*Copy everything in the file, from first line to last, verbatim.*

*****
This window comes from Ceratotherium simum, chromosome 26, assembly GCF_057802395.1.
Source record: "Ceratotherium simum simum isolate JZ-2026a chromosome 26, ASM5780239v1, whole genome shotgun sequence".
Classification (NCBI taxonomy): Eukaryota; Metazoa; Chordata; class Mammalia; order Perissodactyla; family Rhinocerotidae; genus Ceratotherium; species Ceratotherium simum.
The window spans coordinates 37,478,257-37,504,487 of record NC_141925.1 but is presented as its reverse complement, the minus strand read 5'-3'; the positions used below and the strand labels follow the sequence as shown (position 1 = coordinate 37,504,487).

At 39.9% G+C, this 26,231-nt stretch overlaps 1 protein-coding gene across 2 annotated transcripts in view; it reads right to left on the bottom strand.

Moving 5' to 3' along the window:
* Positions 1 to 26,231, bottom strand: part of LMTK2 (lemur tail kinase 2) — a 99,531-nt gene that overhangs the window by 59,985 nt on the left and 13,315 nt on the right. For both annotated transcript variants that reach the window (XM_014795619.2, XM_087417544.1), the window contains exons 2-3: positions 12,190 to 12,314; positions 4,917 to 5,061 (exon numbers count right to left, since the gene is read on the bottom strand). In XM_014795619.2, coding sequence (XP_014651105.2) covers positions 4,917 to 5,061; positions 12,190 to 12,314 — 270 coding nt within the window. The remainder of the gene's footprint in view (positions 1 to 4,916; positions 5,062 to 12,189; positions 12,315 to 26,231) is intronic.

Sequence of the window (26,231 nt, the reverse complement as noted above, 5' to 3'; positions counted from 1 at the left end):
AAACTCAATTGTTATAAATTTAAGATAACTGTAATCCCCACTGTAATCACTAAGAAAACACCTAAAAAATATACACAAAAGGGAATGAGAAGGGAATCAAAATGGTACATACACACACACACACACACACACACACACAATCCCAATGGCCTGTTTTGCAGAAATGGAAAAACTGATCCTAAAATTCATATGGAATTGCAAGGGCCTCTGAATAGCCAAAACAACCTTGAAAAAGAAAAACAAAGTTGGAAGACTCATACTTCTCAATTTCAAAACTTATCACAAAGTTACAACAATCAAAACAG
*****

This window comes from Ceratotherium simum, chromosome 26, assembly GCF_057802395.1.
Source record: "Ceratotherium simum simum isolate JZ-2026a chromosome 26, ASM5780239v1, whole genome shotgun sequence".
Classification (NCBI taxonomy): Eukaryota; Metazoa; Chordata; class Mammalia; order Perissodactyla; family Rhinocerotidae; genus Ceratotherium; species Ceratotherium simum.
The window spans coordinates 37,478,257-37,504,487 of record NC_141925.1 but is presented as its reverse complement, the minus strand read 5'-3'; the positions used below and the strand labels follow the sequence as shown (position 1 = coordinate 37,504,487).

At 39.9% G+C, this 26,231-nt stretch overlaps 1 protein-coding gene across 2 annotated transcripts in view; it reads right to left on the bottom strand.

Moving 5' to 3' along the window:
* Positions 1 to 26,231, bottom strand: part of LMTK2 (lemur tail kinase 2) — a 99,531-nt gene that overhangs the window by 59,985 nt on the left and 13,315 nt on the right. For both annotated transcript variants that reach the window (XM_014795619.2, XM_087417544.1), the window contains exons 2-3: positions 12,190 to 12,314; positions 4,917 to 5,061 (exon numbers count right to left, since the gene is read on the bottom strand). In XM_014795619.2, coding sequence (XP_014651105.2) covers positions 4,917 to 5,061; positions 12,190 to 12,314 — 270 coding nt within the window. The remainder of the gene's footprint in view (positions 1 to 4,916; positions 5,062 to 12,189; positions 12,315 to 26,231) is intronic.

Sequence of the window (26,231 nt, the reverse complement as noted above, 5' to 3'; positions counted from 1 at the left end):
AAACTCAATTGTTATAAATTTAAGATAACTGTAATCCCCACTGTAATCACTAAGAAAACACCTAAAAAATATACACAAAAGGGAATGAGAAGGGAATCAAAATGGTACATACACACACACACACACACACACACACACAATCCCAATGGCCTGTTTTGCAGAAATGGAAAAACTGATCCTAAAATTCATATGGAATTGCAAGGGCCTCTGAATAGCCAAAACAACCTTGAAAAAGAAAAACAAAGTTGGAAGACTCATACTTCTCAATTTCAAAACTTATCACAAAGTTACAACAATCAAAACAG